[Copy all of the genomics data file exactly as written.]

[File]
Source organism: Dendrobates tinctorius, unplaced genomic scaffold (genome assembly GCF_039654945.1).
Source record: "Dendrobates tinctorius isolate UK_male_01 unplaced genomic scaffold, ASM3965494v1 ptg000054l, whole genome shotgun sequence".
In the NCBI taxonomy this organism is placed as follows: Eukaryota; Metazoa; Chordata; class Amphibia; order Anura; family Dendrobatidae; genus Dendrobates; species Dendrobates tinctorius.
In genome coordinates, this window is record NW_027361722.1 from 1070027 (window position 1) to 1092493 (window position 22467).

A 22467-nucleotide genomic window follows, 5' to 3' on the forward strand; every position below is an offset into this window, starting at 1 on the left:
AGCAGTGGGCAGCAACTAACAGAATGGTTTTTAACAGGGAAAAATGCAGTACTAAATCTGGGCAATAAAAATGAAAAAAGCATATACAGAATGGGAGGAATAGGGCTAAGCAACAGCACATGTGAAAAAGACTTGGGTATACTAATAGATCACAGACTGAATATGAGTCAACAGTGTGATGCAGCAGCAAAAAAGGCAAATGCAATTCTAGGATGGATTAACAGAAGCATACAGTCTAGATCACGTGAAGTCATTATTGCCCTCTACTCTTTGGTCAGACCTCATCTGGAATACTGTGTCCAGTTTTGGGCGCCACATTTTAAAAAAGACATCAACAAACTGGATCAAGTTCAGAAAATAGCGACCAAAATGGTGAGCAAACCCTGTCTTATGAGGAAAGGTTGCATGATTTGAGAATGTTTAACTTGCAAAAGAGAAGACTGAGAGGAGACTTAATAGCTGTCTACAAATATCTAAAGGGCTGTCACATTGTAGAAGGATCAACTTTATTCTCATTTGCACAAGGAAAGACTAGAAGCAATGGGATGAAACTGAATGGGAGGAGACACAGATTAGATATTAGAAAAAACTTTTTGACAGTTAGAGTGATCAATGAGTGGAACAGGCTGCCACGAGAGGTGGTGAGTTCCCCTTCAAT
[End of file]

Source organism: Dendrobates tinctorius, unplaced genomic scaffold (genome assembly GCF_039654945.1).
Source record: "Dendrobates tinctorius isolate UK_male_01 unplaced genomic scaffold, ASM3965494v1 ptg000054l, whole genome shotgun sequence".
In the NCBI taxonomy this organism is placed as follows: Eukaryota; Metazoa; Chordata; class Amphibia; order Anura; family Dendrobatidae; genus Dendrobates; species Dendrobates tinctorius.
In genome coordinates, this window is record NW_027361722.1 from 1070027 (window position 1) to 1092493 (window position 22467).

A 22467-nucleotide genomic window follows, 5' to 3' on the forward strand; every position below is an offset into this window, starting at 1 on the left:
AGCAGTGGGCAGCAACTAACAGAATGGTTTTTAACAGGGAAAAATGCAGTACTAAATCTGGGCAATAAAAATGAAAAAAGCATATACAGAATGGGAGGAATAGGGCTAAGCAACAGCACATGTGAAAAAGACTTGGGTATACTAATAGATCACAGACTGAATATGAGTCAACAGTGTGATGCAGCAGCAAAAAAGGCAAATGCAATTCTAGGATGGATTAACAGAAGCATACAGTCTAGATCACGTGAAGTCATTATTGCCCTCTACTCTTTGGTCAGACCTCATCTGGAATACTGTGTCCAGTTTTGGGCGCCACATTTTAAAAAAGACATCAACAAACTGGATCAAGTTCAGAAAATAGCGACCAAAATGGTGAGCAAACCCTGTCTTATGAGGAAAGGTTGCATGATTTGAGAATGTTTAACTTGCAAAAGAGAAGACTGAGAGGAGACTTAATAGCTGTCTACAAATATCTAAAGGGCTGTCACATTGTAGAAGGATCAACTTTATTCTCATTTGCACAAGGAAAGACTAGAAGCAATGGGATGAAACTGAATGGGAGGAGACACAGATTAGATATTAGAAAAAACTTTTTGACAGTTAGAGTGATCAATGAGTGGAACAGGCTGCCACGAGAGGTGGTGAGTTCCCCTTCAAT